Mobile Design and Development: Practical Concepts and Techniques for Creating Mobile Sites and Web Apps (Animal Guide) eBook
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If you want to learn to create 3-D models using Google SketchUp, this Missing Manual is the ideal place to start. Filled with step-by-step tutorials, this entertaining, reader-friendly guide will have you creating detailed 3-D objects, including building plans, furniture, landscaping plans–even characters for computer games–in no time. Google SketchUp: The Missing Manual offers a hands-on tour of the program, with crystal-clear instructions for using every feature and lots of real-world examples to help you pick up the practical skills you need. Learn to use the basic tools, build and animate models, and place your objects in Google Earth. With this book, you will:
- Learn your way around the SketchUp workspace, and explore the differences between working in 2-D and 3-D
- Build simple 3-D shapes, save them as reusable components, and use SketchUp’s Outliner to show or hide them as you work
- Tackle a complicated model building with lots of detail, and discover timesaving tools for using many components
- Animate the model by creating an interior walkthrough of your building
- Dress up your model with realistic material shading and shadows, and place it in Google Earth
It’s easy to get started. Just download the program from Google.com, and follow the instructions in this book. You’ll become a SketchUp master in a jiffy.
Amazon.com Review Google SketchUp simplifies 3-D modelling, is free on the web, and helps you create 3-D models of everything from your garden to a large building. Google SketchUp: The Missing Manual shows you how to make the most of the program’s tools and how to apply them to presentations and online sharing. The book introduces you to 3-D modelling, creating and animating a complicated model building, adding realistic material shading, and placing your model in Google Earth.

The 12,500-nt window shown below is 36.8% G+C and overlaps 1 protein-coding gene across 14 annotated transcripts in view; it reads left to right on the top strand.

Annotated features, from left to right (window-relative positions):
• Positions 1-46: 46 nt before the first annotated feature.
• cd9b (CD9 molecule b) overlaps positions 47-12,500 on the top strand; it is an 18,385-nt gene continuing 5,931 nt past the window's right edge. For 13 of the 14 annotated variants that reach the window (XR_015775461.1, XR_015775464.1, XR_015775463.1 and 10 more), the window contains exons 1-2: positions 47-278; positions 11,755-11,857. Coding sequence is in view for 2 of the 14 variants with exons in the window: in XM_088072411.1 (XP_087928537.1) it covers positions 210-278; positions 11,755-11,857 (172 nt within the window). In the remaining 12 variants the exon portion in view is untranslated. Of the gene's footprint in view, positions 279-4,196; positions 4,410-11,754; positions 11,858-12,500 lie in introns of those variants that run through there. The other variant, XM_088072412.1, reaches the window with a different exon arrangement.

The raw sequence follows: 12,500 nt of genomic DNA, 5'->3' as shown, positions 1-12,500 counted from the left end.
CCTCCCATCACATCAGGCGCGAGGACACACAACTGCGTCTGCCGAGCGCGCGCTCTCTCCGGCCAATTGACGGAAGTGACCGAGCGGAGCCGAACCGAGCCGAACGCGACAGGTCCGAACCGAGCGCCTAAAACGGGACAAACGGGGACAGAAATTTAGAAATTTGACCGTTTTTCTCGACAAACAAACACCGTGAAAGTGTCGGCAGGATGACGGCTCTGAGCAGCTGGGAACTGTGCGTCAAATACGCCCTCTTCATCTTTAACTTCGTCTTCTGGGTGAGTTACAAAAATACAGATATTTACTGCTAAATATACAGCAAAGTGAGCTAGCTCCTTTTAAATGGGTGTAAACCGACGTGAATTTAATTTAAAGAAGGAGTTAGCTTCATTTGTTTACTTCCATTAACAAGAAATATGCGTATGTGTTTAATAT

Using the Push/Pull Tool If you’ve ever seen those camping tents that spring from flat to fully-formed, you have an idea how SketchUp’s Push/Pull tool works. You start with a flat 2D drawing and you stretch it to whatever length you want. Push/Pull works its magic on any shape that forms a face. In these steps, you use the Push/Pull tool to alter a simple box. 1. Use the Rectangle tool to draw a box, and then click the Iso button or choose Camera–>Standard Views–>Iso. You may even want to use the Orbit tool, to get a good view of three faces of the box, as shown below. Each edge on the box has two endpoints and a midpoint. To find the midpoint, move the cursor slowly along the edge. The cursor will snap to the midpoint when it gets close and you see a tool tip that says Midpoint. 2. Select the Rectangle tool and move the cursor over the different faces and points of the box. When the cursor is over a face, a tool tip says “On Face.” When the cursor is over an end point or midpoint, the marker at the tip of the pencil changes color and you see appropriate tool tip messages. In the next step, you use an end point and a midpoint to draw a rectangle on the top surface of the box. 3. With the Rectangle tool, click on the front, right corner and then move to the midpoint on the back of the box, as shown below. After you create the rectangle, your box has an edge down the middle that divides it in half. The top of the box now has two separate faces. Start drawing from the front corner and then stretch the rectangle out to the midpoint on the backside. 4. With the Push/Pull tool (P), click the face on the left and move the mouse forward and backward. As you move the mouse, the model changes shape. When you pull up with the Push/Pull tool, you’re “adding geometry” or “adding volume” to your simple box. When you push it down, you’re “subtracting geometry.” 5. Pull the face up and then click the mouse button. This leaves the face pulled up, and creates a new vertical face in the model. 6. With Push/Pull, push the vertical face back. As you push the face as shown below, you subtract volume from the model, making it smaller. 7. Continue to push the face until you reach the back edge of the box and then click. The face snaps to the back edge and then when you click, the face disappears. Your box looks as it did when you started this exercise. Pushing a face back shrinks an object, sometimes referred to as “removing geometry” or “reducing its volume.” Pushing this face all the way back until it reaches the opposite face removes it entirely.